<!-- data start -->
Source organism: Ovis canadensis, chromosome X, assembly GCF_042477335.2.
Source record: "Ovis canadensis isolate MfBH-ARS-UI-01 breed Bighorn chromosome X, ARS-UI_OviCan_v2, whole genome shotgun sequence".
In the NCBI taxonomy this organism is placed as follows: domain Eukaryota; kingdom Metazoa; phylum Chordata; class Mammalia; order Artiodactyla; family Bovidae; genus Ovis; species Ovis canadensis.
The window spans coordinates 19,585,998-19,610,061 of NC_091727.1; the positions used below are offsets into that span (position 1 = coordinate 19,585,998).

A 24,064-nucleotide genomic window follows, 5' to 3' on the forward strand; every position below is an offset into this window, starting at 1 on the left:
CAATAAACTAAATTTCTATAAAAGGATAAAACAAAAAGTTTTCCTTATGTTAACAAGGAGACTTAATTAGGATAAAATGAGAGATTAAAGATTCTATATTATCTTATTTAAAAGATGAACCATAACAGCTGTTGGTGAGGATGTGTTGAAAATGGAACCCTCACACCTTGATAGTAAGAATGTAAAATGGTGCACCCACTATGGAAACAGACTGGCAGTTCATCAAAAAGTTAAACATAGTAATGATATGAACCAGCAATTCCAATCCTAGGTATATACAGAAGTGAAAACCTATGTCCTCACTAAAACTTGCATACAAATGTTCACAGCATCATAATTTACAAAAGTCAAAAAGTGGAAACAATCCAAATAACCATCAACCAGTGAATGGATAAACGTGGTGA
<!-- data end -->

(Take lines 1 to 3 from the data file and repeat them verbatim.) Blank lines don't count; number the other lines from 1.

Source organism: Ovis canadensis, chromosome X, assembly GCF_042477335.2.
Source record: "Ovis canadensis isolate MfBH-ARS-UI-01 breed Bighorn chromosome X, ARS-UI_OviCan_v2, whole genome shotgun sequence".
In the NCBI taxonomy this organism is placed as follows: domain Eukaryota; kingdom Metazoa; phylum Chordata; class Mammalia; order Artiodactyla; family Bovidae; genus Ovis; species Ovis canadensis.